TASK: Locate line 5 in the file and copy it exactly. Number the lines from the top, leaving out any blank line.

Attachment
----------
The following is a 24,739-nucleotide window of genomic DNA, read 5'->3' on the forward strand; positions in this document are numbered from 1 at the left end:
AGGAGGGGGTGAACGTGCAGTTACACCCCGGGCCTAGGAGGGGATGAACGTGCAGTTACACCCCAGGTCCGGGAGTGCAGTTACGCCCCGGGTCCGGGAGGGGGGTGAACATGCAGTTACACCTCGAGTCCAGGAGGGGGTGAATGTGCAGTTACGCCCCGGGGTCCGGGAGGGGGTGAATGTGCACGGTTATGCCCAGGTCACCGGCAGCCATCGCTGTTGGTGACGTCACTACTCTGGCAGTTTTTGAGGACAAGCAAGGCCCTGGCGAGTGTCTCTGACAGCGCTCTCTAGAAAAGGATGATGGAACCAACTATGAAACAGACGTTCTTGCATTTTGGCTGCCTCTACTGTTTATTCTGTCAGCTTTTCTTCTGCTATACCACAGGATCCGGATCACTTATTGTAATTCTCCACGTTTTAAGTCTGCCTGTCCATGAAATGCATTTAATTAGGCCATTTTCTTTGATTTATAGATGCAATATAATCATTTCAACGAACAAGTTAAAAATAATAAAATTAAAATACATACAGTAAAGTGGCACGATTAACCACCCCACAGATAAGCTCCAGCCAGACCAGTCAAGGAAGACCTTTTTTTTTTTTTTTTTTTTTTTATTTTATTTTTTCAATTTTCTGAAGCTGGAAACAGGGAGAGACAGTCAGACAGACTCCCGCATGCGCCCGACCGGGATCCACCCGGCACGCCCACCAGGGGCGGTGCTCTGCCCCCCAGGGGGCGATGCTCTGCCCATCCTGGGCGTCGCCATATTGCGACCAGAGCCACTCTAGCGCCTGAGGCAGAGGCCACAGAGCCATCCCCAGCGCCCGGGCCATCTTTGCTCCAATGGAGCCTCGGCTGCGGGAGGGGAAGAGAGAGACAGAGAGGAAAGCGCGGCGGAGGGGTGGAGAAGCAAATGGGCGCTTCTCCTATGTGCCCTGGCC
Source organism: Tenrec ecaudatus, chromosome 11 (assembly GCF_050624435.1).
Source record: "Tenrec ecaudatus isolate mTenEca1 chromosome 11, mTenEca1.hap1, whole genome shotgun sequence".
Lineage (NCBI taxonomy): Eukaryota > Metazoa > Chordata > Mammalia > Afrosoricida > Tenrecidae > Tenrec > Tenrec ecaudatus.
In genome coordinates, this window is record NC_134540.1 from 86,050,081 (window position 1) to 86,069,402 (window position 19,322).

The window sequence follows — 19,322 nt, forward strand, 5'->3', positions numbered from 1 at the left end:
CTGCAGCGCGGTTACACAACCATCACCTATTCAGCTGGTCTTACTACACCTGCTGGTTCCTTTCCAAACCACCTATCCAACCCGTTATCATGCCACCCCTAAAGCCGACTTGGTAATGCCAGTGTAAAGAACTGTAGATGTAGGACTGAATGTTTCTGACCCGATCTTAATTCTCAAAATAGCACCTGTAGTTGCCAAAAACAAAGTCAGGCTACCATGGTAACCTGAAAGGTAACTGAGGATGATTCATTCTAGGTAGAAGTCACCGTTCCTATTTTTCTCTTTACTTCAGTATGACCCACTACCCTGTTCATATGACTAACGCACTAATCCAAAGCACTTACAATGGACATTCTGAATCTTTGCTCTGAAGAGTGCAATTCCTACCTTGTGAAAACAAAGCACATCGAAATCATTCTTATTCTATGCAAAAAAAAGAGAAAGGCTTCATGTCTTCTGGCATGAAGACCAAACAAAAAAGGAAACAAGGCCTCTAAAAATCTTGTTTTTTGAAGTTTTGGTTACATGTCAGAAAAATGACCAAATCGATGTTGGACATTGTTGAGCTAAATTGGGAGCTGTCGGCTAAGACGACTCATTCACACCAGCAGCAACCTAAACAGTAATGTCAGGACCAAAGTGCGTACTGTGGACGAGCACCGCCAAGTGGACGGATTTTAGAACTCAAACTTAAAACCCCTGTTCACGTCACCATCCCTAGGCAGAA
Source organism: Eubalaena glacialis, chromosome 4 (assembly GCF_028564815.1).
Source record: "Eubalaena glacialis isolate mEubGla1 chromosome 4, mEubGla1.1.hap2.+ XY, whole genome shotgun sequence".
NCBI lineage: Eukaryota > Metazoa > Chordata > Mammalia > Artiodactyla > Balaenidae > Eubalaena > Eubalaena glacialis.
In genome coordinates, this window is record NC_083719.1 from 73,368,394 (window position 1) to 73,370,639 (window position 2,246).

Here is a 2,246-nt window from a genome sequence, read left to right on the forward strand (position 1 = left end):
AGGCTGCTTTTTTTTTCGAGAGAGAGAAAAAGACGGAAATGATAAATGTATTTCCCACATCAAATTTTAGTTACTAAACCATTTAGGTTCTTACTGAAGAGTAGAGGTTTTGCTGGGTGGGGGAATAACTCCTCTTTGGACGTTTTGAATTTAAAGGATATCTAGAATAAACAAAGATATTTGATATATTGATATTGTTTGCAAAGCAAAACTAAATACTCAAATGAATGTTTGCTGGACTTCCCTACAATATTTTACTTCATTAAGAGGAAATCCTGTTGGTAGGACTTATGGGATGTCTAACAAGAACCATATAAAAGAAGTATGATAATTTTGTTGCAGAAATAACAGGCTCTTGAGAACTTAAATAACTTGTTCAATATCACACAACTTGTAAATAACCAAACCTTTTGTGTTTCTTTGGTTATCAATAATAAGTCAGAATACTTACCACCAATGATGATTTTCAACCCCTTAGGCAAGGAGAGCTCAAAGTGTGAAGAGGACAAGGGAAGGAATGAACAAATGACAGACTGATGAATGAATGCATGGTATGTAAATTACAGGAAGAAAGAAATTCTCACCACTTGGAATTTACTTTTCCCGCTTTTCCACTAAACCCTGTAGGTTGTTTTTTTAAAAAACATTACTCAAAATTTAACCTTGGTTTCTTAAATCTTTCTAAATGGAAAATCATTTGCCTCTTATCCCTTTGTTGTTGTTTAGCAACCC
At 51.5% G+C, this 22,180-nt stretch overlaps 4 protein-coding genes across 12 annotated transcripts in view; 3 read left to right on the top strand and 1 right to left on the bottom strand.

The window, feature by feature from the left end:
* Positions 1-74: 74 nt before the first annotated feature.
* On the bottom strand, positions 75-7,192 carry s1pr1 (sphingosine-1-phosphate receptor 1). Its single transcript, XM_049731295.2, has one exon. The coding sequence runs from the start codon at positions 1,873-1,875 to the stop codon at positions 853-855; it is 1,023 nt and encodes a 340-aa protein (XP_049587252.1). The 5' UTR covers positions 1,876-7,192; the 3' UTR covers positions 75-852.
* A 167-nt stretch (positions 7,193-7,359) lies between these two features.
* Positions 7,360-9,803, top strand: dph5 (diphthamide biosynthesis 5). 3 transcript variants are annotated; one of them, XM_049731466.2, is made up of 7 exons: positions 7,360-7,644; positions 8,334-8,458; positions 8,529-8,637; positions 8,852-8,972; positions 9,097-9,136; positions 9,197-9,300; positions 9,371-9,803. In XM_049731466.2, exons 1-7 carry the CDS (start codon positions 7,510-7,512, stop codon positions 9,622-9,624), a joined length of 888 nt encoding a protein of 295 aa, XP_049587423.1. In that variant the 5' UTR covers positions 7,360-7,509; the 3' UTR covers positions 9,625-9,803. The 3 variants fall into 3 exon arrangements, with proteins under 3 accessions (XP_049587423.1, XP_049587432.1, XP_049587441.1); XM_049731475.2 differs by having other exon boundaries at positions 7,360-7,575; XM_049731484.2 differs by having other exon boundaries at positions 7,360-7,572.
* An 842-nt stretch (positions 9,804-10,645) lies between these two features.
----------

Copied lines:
Lineage (NCBI taxonomy): Eukaryota > Metazoa > Chordata > Mammalia > Afrosoricida > Tenrecidae > Tenrec > Tenrec ecaudatus.